The corruption story referred to was the Independent’s lead story last week headlined “Ministers named in graft probe”. Three ministers were named, Energy and Power Development minister Elias Mudzuri, Home Affairs co-minister Giles Mutsekwa, and Mines deputy minister Murisi Zwizwai.
The Zimbabwe Mail in their story allege that Tsholotsho North MP Professor Jonathan Moyo “planted” the story of the three ministers “as part of his petulant retribution over a story we (Zimbabwe Mail) broke about Tsholotsho Part II.”
It alleges that a source working for the Independent told its reporter that Moyo emailed the article with the fiction to the editor Nevanji Madanhire for publication.
The article apparently penned in the MDC-T information department was based on the assumption that if the publisher of the Independent, Trevor Ncube, and its editor can be linked to Moyo, then that rubbishes the story.
But that is to hide behind a finger.
And, to say that a source working for the Independent gave the Zimbabwe Mail the story is plain silly. If indeed there was such a source, he or she would have told the Mail reporter that Madanhire is not the editor of the Independent but only its deputy editor.
The Mail article also presupposes that our readers have got short memories. MDC-T spokesman Nelson Chamisa thinks so too. At a hastily summoned press conference last Friday he had this to say: “We would like to state and place it on record that there are reports that are disturbing, reports that are malicious and mendacious that have been carried in the Independent that the party is carrying out a probe on certain ministers belonging to the MDC.”
Only two weeks ago Chamisa was the knight in shining armour confirming to the Independent that some ministers, councillors and legislators were under investigation for engaging in corrupt activities. (See the Independent January 8-14 page 1.)
Although he refused to disclose the names of the ministers under probe he said there would be no sacred cows because the party wished to demonstrate its zero tolerance of corruption.
“We are a party of excellence. Transparency, accountability and good governance are part of our fabric. We expect these from our Prime Minister, from our ministers and from, most importantly, our councils.”
He said his party’s major challenge at the moment was to deal with corruption.
“Our crusade to get rid of bad apples is unstoppable. There will be no sacred cows –– this goes for ministers, MPs, councilors. Zero tolerance on corruption is not for convenience but is our conviction.”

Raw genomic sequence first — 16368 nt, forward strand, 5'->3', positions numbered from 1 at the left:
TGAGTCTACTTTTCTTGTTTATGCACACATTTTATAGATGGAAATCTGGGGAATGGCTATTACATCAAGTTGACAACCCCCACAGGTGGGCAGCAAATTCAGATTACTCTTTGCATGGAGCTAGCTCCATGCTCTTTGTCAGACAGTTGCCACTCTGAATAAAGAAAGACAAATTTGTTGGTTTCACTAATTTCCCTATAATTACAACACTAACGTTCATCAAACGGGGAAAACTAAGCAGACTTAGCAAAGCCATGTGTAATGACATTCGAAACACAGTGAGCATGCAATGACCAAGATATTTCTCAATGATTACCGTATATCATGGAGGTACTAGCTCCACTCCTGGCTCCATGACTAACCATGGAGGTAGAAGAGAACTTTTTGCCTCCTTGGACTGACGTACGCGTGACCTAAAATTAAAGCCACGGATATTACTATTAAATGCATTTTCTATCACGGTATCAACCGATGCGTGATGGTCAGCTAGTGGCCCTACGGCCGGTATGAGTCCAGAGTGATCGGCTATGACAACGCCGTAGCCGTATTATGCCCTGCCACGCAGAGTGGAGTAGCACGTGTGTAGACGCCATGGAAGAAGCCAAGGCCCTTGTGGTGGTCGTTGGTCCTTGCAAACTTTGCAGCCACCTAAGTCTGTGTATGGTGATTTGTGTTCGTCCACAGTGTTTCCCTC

At the press conference last Friday Chamisa made a somersault: “What I wish to state as a matter of fact is that no such committee has been put in place by the party to probe ministers. And there is no such probe that is targeting ministers, and that our ministers do not have any allegations levelled against them.”
And to cover up for this shameful flip-flop, the Independent, its publisher and its editor have to be tarnished by crudely linking them to someone the public generally perceives as the devil incarnate.
Those who have followed the goings-on in the media over the past 10 years would be puzzled to think that I have become Jonathan Moyo’s confidant.
I was editor of the Business Tribune in 2004 when the Ministry of Information and Publicity under the tutelage of none other than Moyo caused the closure of the newspaper leaving me and 63 others destitute.
Moyo then had an axe to grind with the publisher of Tribune newspapers which was completely unknown to the staff. But in his vindictiveness he had to punish not just the publisher but the staff and their families by shutting the paper.
Three other newspapers, the Daily News, the Daily News on Sunday and the Bulawayo-based Weekly Times were also banned on Moyo’s watch.
There were no media jobs because media space was continually being squeezed. Earlier a whole generation of ZBC journalists had been made destitute in a similar way. Journalists found themselves beggars on the street or working in menial jobs that sundered their dignity.
A lot found themselves working underground in the country of their birth. This was dangerous and those who were caught were tortured and/or imprisoned; one or two were said to have been killed. A lot of others chose exile. And if anyone were to ask each one of them the man who caused them all their misery, they would be unanimous in pointing a finger at Moyo.
And now I am said to be his bedfellow!
Personally I feel Moyo should eventually apologise for the anguish he caused so many people in the media or those connected to it. Obviously there are some in both the public and private media who are only too happy to work with him –– and that’s their democratic right –– but I am not one of them.
It is also important to note that journalists do not help their case when in fighting Moyo they write lies about him. Stories which cannot be independently verified and outright lies such as the alleged planting of stories in newsrooms may eventually strengthen him when the reading public fails to distinguish fact from fiction. That is a disservice to our profession.